You’ve got a lot of questions. After all, coupons attract customers looking for bargains, but can they save your small business money? How much will a coupon campaign cost your company, and will you make more sales? Do coupons in general offer a good return on investment?
In many cases, coupons can save businesses money and with the right approach, offering bargains can increase business and drive sales. In this quick guide to coupons and business, we’ll provide you with important tips for getting started, whether you’re looking to make more sales or if you’re hoping to save money on essentials for your business.
Statistics show coupons working in business owners’ favor
Traditional couponing – with its time-consuming clipping and confusion – hasn’t come to a complete end, but many companies have entered the 21st century, successfully leveraging the power of coupons to gain consumers who otherwise might opt for different brands and products.
Spendmenot curated an intriguing list of coupon statistics that reveal some interesting trends:
- Most people – that’s 92% of consumers have used coupons at some point.
- A full 77% of consumers spend between $10 and $50 more than they intended to when they redeem coupons.
- In 2019, consumers redeemed approximately 31 billion digital coupons. This isn’t surprising, since 75% of all consumers said they will use paperless coupons. That number increases by leaps and bounds for millennials: 96% of millennial parents say they like to use paperless coupons and 88% of all millennials said they relied on paperless coupons whether shopping in store or online.
- The value of digital coupon redemption was a stunning $47 billion in 2017.
- 60 percent of consumers love to receive digital coupons, and 38 percent of consumers prefer the ability to get discounts and coupons on their mobile devices. 48% of consumers said they still like to receive paper coupons in the mail. Another 34% said they didn’t mind printing coupons found online. Many consumers used a variety of coupon types.
- A majority of consumers – 68% – said that they feel digital coupons generate loyalty. This tactic generates brand awareness and encourages customers to visit more often.
- 47% of consumers have used coupon apps, including those that offer cash back and points. Groupon, Ibotta, and SnipSnap are popular choices.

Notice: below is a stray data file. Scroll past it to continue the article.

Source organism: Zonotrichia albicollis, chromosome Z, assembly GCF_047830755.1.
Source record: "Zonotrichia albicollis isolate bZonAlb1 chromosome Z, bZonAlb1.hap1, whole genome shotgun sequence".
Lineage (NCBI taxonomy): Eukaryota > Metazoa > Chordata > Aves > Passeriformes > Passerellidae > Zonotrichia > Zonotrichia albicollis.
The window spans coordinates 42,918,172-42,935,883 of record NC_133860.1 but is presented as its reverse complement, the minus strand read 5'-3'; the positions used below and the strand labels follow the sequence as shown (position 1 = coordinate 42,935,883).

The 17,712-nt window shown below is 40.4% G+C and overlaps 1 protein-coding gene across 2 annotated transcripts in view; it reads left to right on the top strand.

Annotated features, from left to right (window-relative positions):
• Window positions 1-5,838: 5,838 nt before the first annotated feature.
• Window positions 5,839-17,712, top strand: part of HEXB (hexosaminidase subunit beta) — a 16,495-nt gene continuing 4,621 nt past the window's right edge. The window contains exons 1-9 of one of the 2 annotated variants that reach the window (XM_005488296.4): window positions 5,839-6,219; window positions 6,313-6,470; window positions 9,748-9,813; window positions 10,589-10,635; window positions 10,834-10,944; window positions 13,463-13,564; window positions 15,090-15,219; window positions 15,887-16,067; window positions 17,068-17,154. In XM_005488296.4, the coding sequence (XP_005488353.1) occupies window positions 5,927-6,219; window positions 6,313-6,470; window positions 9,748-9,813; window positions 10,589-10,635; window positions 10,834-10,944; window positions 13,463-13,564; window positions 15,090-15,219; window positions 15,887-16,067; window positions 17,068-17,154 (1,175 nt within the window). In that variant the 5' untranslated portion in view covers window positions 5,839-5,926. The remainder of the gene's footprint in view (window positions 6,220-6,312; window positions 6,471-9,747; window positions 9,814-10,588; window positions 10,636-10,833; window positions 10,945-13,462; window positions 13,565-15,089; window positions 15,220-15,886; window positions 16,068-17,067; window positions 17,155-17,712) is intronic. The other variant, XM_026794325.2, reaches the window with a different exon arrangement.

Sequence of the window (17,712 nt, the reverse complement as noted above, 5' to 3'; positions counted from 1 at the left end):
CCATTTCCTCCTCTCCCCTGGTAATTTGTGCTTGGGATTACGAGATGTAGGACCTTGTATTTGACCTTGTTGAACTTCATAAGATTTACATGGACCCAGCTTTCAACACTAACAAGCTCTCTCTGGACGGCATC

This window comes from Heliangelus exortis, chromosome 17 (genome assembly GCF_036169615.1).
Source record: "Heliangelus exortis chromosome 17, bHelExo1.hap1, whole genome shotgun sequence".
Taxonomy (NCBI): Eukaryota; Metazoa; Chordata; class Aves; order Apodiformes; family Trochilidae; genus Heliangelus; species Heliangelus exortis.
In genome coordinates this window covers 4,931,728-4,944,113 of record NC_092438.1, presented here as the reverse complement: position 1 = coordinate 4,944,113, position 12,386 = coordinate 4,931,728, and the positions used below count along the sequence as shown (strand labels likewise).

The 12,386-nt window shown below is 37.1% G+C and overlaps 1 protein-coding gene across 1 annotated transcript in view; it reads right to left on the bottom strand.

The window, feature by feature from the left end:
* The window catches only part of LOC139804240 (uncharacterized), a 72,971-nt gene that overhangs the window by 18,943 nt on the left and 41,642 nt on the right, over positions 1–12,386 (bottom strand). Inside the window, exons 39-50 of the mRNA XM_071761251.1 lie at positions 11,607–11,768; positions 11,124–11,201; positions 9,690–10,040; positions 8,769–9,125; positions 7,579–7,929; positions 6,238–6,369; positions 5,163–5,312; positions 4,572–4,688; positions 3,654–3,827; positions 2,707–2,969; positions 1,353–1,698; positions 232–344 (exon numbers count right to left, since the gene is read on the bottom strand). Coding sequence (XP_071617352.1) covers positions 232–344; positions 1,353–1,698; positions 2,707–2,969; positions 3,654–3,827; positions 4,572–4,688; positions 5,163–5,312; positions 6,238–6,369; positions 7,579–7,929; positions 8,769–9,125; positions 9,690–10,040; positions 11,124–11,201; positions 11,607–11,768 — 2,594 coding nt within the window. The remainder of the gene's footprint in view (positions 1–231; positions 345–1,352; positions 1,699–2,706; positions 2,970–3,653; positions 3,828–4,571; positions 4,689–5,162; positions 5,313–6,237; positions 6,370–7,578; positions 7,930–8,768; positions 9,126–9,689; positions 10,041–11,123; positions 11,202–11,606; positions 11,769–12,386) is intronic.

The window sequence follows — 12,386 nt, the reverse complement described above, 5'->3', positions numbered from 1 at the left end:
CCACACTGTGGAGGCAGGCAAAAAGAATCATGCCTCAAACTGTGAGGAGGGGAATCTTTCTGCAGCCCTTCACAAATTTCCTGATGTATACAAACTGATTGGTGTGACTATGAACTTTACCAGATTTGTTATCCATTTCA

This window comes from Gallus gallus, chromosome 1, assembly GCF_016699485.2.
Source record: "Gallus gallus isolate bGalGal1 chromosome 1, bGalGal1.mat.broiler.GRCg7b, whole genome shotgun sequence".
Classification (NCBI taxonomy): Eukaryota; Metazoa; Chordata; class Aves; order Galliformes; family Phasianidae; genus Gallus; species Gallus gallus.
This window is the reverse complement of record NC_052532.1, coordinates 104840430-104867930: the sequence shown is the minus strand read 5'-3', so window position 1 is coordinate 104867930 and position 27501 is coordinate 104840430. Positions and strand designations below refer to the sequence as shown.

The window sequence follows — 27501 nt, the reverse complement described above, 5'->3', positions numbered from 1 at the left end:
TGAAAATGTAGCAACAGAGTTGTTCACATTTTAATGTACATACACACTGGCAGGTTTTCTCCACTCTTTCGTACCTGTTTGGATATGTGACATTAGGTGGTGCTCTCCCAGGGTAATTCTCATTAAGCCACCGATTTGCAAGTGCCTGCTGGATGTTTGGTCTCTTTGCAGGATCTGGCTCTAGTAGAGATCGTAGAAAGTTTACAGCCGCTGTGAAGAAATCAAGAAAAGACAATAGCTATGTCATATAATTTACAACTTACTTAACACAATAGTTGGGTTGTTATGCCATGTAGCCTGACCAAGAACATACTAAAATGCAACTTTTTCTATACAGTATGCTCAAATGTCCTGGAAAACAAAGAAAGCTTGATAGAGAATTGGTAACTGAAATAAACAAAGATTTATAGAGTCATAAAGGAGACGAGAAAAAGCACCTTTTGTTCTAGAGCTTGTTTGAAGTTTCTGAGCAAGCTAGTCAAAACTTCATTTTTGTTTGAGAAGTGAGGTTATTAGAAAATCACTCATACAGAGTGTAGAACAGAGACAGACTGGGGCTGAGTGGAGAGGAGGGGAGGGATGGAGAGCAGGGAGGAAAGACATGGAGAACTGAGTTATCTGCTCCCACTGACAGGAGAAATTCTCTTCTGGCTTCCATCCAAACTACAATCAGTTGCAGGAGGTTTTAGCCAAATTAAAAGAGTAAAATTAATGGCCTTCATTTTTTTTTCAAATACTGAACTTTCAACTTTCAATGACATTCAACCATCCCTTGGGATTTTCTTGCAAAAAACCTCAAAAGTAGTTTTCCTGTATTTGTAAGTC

- Coupons can help businesses compete, as a full 89% of consumers mention price as the main factor behind their purchasing decisions.
What we’ve learned from coupon statistics:
These trends reveal that customers are excited to use coupons, and many top companies use coupons to their advantage. Some examples of companies who send coupons include:
- Al Fresco
- Aunt Jemima
- Blue Bunny
- Bumble Bee Tuna
- Edy’s Ice Cream
- Eggland’s Best
- Honest Tea
- Land O’ Lakes
Take a look around and you’ll see that many small, local businesses offer coupons and discounts, too. Businesses of every size and type can benefit by offering coupons that entice new customers to try products and services from a company they might otherwise overlook.
Do coupons offer a good ROI for small businesses?
The answer to this question depends on how much an individual business spends on a coupon campaign and how many of those coupons are redeemed.
- Traditional printed and mailed coupons might be riskiest, as they come with fairly high production costs and no guarantee of redemption.
- Ads in newspaper circulars are often worthwhile depending on your local market and demand for the product or service on offer.
- Radio and TV ads may be valuable, but can be fairly expensive upfront.
- Digital coupons can be extremely cost effective so long as your company has a reliable method for distributing them to consumers, i.e. via a coupon app that offers local deals or showcases new online deals.
- If you have a solid online presence, an email list, active, engaging social media campaigns, and other ways of reaching out to consumers, online offers will almost certainly offer a good return on investment. You may need to spend money to boost social media posts and maintain a prominent online presence but if your audience is online and your campaigns are well-designed, you’re likely to enjoy impressive returns.
There are other non-tangible ways coupons benefit small businesses. Register Tape Network mentions that a full 60 percent of consumers actively hunt for coupons, and 95 percent of consumers have a favorable opinion of coupons.
With coupons, a small business can:
- Get new customers in the door (or through a website’s virtual doors!)
- Compete with similar businesses by offering better deals
- Entice recent newcomers to visit, before they’ve had a chance to become loyal shoppers elsewhere.
- Convince former customers to return.
- Make more sales on related items, i.e. more food and drinks at restaurants that offer a free appetizer with two entrees.
How your small business can use coupons to its advantage
Coupons are powerful marketing tools, so long as they reach the consumer. The first step to take when deciding how to use coupons and which type of coupons to offer is to consider your target audience, track performance, and make every advertising dollar count.